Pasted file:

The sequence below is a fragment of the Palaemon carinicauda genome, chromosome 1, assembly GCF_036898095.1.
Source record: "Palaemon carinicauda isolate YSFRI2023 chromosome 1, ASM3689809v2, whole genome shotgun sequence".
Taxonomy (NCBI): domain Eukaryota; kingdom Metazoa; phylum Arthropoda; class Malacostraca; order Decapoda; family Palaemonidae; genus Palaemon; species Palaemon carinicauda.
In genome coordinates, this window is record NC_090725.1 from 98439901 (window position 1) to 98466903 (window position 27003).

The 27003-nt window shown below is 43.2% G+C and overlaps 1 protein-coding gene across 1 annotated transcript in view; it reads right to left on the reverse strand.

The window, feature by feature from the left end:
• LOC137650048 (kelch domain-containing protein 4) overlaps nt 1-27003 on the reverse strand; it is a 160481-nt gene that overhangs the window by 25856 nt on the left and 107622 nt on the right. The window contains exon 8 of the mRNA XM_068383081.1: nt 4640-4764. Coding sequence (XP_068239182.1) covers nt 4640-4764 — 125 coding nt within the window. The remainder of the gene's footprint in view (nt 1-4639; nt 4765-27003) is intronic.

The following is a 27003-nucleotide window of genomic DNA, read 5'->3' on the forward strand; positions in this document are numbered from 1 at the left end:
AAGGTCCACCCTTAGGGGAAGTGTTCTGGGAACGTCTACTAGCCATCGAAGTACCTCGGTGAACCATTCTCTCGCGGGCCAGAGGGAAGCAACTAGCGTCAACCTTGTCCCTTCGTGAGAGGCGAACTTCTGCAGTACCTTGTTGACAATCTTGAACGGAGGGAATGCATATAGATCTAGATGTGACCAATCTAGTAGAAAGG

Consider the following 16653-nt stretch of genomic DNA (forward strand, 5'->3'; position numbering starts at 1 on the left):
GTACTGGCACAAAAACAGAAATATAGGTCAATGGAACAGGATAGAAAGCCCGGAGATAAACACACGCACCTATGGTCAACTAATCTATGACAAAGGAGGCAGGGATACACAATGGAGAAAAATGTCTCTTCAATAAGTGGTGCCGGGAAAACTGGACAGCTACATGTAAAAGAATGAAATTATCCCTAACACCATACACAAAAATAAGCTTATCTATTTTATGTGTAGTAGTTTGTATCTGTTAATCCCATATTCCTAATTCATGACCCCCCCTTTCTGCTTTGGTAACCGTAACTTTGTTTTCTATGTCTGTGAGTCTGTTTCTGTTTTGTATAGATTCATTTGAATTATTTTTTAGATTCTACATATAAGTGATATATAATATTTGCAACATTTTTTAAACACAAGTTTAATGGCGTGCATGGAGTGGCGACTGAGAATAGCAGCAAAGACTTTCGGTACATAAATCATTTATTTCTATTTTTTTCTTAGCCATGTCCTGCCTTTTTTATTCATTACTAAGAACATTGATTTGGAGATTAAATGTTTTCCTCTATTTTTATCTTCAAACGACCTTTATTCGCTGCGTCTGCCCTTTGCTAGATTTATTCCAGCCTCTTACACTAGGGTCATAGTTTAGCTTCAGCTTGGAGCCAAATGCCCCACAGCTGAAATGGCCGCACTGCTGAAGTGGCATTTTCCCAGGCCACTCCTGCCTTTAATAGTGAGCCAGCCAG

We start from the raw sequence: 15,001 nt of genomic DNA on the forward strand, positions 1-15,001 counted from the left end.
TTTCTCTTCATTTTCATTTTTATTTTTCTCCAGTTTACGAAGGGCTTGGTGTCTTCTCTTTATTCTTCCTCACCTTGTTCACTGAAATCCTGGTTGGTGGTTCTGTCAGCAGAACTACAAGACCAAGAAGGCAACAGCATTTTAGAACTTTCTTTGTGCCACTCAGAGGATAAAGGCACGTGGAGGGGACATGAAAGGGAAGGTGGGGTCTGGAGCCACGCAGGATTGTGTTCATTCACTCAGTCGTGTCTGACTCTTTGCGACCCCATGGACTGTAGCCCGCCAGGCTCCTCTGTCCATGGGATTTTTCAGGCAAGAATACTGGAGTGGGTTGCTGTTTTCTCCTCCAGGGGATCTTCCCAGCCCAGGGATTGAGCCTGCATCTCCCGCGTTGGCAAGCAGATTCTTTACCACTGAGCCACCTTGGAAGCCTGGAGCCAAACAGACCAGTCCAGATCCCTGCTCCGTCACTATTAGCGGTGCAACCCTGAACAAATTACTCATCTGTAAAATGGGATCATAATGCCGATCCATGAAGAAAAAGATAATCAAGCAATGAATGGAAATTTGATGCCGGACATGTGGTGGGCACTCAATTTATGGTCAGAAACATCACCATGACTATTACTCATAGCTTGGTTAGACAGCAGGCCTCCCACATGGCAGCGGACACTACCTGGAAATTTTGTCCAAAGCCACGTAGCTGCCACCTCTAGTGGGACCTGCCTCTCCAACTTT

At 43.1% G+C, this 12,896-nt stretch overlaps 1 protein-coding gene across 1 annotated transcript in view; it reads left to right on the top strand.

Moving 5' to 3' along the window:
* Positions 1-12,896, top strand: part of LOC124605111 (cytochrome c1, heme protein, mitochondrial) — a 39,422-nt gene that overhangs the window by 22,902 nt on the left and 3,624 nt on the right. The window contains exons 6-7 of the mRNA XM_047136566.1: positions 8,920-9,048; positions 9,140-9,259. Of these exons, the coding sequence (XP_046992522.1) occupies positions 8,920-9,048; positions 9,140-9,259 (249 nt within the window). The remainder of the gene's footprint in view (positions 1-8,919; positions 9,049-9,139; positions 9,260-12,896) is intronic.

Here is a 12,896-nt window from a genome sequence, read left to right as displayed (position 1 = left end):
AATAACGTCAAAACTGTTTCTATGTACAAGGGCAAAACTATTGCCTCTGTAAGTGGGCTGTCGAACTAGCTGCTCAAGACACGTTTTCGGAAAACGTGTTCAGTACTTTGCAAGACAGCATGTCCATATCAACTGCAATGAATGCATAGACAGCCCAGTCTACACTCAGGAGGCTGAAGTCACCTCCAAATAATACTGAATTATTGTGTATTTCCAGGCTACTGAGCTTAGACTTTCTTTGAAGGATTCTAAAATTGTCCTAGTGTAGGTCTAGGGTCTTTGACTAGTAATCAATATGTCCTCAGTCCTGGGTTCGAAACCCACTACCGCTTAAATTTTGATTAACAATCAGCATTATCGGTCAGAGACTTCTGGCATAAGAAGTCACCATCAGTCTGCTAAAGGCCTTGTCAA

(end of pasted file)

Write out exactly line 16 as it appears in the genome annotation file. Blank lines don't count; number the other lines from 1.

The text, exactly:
* Positions 1-12,896, top strand: part of LOC124605111 (cytochrome c1, heme protein, mitochondrial) — a 39,422-nt gene that overhangs the window by 22,902 nt on the left and 3,624 nt on the right. The window contains exons 6-7 of the mRNA XM_047136566.1: positions 8,920-9,048; positions 9,140-9,259. Of these exons, the coding sequence (XP_046992522.1) occupies positions 8,920-9,048; positions 9,140-9,259 (249 nt within the window). The remainder of the gene's footprint in view (positions 1-8,919; positions 9,049-9,139; positions 9,260-12,896) is intronic.